Joseph Fontenrose

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Joseph Eddy Fontenrose (17 June 1903, Sutter Creek – 7 July 1986, Ashland, Oregon) was an American classical scholar. He was centrally interested in Greek religion and Greek mythology; he was also an expert on John Steinbeck, commenting on the mythology in Steinbeck's work.

He was from Sutter Creek, California. Most of his academic career was spent at University of California, Berkeley, where he had graduated in 1925 in Political Science, after an instructor position he held from 1937. An early influence was Ivan Linforth. He was made a professor in 1955, chaired the classics department, and became professor emeritus.

His politics were known to be socialist. He gave public support in the early 1960s to the Free Speech Movement and Young People's Socialist League.[1][2] He showed a more conservative side in relation to student activism as it touched teaching.[3]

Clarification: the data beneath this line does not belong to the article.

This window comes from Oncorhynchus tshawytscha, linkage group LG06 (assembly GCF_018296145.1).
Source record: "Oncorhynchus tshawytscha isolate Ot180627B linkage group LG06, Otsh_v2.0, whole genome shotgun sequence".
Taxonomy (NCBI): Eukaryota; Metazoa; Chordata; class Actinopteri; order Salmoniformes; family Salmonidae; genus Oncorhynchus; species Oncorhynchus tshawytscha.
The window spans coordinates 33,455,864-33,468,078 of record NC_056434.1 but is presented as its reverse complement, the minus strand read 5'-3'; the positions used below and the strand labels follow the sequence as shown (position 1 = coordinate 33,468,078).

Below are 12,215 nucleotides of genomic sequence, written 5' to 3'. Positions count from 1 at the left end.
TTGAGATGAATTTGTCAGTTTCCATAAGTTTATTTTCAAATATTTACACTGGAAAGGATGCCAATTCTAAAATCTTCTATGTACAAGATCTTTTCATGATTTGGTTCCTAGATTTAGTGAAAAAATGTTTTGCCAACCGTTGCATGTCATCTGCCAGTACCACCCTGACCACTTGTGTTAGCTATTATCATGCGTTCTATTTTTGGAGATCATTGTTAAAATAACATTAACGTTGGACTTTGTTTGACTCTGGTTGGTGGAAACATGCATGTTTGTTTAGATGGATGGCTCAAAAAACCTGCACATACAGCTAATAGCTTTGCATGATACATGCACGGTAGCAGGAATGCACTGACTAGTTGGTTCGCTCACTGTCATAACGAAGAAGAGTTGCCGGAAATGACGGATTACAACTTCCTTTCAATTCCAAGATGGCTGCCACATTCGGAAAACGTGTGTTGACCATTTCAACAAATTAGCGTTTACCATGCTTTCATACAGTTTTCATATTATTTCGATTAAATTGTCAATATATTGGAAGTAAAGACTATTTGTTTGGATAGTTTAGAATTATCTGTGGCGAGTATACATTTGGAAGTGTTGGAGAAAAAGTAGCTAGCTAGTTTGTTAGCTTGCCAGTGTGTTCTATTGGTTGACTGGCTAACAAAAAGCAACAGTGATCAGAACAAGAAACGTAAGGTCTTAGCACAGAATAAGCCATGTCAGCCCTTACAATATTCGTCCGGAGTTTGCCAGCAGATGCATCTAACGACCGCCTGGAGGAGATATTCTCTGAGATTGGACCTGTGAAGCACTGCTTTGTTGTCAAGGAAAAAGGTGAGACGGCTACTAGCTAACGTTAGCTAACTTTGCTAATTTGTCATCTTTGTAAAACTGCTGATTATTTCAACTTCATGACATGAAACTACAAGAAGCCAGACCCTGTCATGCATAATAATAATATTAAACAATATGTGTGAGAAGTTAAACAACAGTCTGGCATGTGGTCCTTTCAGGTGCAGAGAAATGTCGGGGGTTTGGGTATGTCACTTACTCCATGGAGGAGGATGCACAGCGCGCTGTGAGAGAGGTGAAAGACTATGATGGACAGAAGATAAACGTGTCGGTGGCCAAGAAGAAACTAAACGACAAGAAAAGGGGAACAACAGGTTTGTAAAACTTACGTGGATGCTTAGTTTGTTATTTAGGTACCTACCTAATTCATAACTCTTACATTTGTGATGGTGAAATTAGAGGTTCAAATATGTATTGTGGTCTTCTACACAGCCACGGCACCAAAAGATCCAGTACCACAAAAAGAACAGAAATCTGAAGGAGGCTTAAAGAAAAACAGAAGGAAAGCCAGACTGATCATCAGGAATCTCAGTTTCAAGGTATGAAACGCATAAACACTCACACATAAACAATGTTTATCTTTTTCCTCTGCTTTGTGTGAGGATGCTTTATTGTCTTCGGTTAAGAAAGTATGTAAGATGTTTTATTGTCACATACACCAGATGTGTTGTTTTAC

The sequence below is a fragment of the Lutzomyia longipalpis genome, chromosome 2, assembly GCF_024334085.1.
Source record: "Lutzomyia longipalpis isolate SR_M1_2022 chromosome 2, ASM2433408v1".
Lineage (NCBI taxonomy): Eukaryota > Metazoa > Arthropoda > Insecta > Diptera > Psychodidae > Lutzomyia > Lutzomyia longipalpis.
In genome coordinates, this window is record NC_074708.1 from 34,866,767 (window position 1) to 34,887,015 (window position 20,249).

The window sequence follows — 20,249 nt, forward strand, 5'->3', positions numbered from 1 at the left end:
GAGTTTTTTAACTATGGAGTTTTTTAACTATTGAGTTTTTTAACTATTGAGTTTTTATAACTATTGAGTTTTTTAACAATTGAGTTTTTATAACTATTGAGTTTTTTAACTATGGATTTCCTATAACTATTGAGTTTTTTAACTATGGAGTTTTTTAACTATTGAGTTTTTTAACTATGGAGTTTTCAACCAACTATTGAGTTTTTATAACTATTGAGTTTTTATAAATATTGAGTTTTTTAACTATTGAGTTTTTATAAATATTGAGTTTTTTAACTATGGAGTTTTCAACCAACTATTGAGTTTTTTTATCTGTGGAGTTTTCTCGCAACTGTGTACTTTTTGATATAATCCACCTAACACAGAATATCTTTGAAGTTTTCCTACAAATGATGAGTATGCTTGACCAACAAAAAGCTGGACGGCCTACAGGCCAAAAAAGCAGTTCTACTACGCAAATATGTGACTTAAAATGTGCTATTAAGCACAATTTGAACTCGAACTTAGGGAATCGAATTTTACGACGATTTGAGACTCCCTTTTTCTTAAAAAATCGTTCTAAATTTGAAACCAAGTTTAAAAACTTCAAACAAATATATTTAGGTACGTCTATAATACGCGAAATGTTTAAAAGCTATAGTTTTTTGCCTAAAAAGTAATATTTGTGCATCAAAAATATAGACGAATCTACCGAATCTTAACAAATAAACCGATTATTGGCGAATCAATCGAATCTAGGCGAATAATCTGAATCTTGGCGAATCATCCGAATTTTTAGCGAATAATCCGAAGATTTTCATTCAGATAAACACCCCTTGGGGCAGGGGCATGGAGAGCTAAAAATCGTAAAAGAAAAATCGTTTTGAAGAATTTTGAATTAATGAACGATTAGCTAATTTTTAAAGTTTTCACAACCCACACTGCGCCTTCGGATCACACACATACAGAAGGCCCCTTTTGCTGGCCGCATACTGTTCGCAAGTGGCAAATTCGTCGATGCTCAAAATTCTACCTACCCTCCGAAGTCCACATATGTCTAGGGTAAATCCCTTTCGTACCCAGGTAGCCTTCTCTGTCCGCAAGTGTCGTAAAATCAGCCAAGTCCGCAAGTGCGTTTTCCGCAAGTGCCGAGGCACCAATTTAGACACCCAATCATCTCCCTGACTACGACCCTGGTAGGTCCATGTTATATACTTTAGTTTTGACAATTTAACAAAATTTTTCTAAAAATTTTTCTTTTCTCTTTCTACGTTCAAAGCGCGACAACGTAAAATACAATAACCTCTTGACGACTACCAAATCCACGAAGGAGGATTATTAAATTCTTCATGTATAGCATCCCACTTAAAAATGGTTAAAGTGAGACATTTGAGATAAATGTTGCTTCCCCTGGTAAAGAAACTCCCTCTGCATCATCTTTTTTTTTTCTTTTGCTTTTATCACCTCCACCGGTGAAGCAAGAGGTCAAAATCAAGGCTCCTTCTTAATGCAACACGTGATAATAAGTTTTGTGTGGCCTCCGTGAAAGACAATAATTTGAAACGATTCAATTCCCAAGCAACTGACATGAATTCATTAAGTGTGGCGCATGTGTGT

In a 1966 book he subjected the myth-ritual theory to an intense attack, targeting the views of some of the associated scholars, particularly Lord Raglan and Stanley Edgar Hyman.

Works[edit]

  • Python; a study of Delphic myth and its origins (1959)
  • John Steinbeck; an introduction and interpretation (1963)
  • The Ritual Theory of Myth (1966)
  • The Delphic Oracle: Its Responses and Operations (1978)
  • Orion: The Myth of the Hunter and the Huntress (1981)
  • Steinbeck's Unhappy Valley. A Study of The Pastures of Heaven (1981)
  • Classics at Berkeley, The First Century (1869-1970) (1982)
  • Didyma. Apollo's Oracle, Cult and Companions (1988)

Notes[edit]

  1. ^ "Berkeley: The New Student Revolt"
  2. ^ "Administrative Pressures and Student Political Activity at the University of California"
  3. ^ "The Free Speech Movement"

External links[edit]